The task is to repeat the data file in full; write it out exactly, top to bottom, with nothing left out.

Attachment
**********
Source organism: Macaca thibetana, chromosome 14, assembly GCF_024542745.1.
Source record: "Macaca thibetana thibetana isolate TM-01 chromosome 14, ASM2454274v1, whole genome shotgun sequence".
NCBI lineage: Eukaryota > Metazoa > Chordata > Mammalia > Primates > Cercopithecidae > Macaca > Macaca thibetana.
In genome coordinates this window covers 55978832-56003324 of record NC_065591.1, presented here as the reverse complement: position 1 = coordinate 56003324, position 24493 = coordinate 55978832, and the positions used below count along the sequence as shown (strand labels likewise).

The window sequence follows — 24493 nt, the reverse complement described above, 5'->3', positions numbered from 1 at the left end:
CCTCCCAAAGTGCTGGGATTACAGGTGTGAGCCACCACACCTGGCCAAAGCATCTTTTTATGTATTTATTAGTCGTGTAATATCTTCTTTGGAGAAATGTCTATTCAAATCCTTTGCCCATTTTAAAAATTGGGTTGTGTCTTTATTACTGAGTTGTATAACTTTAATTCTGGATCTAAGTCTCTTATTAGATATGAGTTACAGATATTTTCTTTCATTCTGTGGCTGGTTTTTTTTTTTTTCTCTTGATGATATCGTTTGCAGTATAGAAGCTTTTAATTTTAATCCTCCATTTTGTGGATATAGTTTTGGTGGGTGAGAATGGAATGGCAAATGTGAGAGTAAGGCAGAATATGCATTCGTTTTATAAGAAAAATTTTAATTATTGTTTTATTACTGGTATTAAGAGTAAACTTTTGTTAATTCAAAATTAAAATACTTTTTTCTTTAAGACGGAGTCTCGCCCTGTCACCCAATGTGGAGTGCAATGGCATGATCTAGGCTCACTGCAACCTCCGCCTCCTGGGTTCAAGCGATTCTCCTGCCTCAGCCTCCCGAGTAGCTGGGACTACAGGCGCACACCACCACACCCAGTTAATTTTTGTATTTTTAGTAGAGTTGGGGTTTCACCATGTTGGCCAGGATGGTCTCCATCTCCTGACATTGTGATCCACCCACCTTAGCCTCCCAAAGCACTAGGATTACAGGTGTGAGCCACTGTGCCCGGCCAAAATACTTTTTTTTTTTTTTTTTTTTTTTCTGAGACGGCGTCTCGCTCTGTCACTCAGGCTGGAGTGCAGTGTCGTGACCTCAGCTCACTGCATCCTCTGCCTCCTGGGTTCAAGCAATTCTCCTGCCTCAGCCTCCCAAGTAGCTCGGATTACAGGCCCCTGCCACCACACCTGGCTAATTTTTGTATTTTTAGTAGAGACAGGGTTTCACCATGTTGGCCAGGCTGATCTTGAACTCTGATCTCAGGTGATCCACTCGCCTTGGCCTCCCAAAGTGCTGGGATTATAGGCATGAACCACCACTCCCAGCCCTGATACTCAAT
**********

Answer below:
Source organism: Macaca thibetana, chromosome 14, assembly GCF_024542745.1.
Source record: "Macaca thibetana thibetana isolate TM-01 chromosome 14, ASM2454274v1, whole genome shotgun sequence".
NCBI lineage: Eukaryota > Metazoa > Chordata > Mammalia > Primates > Cercopithecidae > Macaca > Macaca thibetana.
In genome coordinates this window covers 55978832-56003324 of record NC_065591.1, presented here as the reverse complement: position 1 = coordinate 56003324, position 24493 = coordinate 55978832, and the positions used below count along the sequence as shown (strand labels likewise).

The window sequence follows — 24493 nt, the reverse complement described above, 5'->3', positions numbered from 1 at the left end:
CCTCCCAAAGTGCTGGGATTACAGGTGTGAGCCACCACACCTGGCCAAAGCATCTTTTTATGTATTTATTAGTCGTGTAATATCTTCTTTGGAGAAATGTCTATTCAAATCCTTTGCCCATTTTAAAAATTGGGTTGTGTCTTTATTACTGAGTTGTATAACTTTAATTCTGGATCTAAGTCTCTTATTAGATATGAGTTACAGATATTTTCTTTCATTCTGTGGCTGGTTTTTTTTTTTTTCTCTTGATGATATCGTTTGCAGTATAGAAGCTTTTAATTTTAATCCTCCATTTTGTGGATATAGTTTTGGTGGGTGAGAATGGAATGGCAAATGTGAGAGTAAGGCAGAATATGCATTCGTTTTATAAGAAAAATTTTAATTATTGTTTTATTACTGGTATTAAGAGTAAACTTTTGTTAATTCAAAATTAAAATACTTTTTTCTTTAAGACGGAGTCTCGCCCTGTCACCCAATGTGGAGTGCAATGGCATGATCTAGGCTCACTGCAACCTCCGCCTCCTGGGTTCAAGCGATTCTCCTGCCTCAGCCTCCCGAGTAGCTGGGACTACAGGCGCACACCACCACACCCAGTTAATTTTTGTATTTTTAGTAGAGTTGGGGTTTCACCATGTTGGCCAGGATGGTCTCCATCTCCTGACATTGTGATCCACCCACCTTAGCCTCCCAAAGCACTAGGATTACAGGTGTGAGCCACTGTGCCCGGCCAAAATACTTTTTTTTTTTTTTTTTTTTTTTCTGAGACGGCGTCTCGCTCTGTCACTCAGGCTGGAGTGCAGTGTCGTGACCTCAGCTCACTGCATCCTCTGCCTCCTGGGTTCAAGCAATTCTCCTGCCTCAGCCTCCCAAGTAGCTCGGATTACAGGCCCCTGCCACCACACCTGGCTAATTTTTGTATTTTTAGTAGAGACAGGGTTTCACCATGTTGGCCAGGCTGATCTTGAACTCTGATCTCAGGTGATCCACTCGCCTTGGCCTCCCAAAGTGCTGGGATTATAGGCATGAACCACCACTCCCAGCCCTGATACTCAAT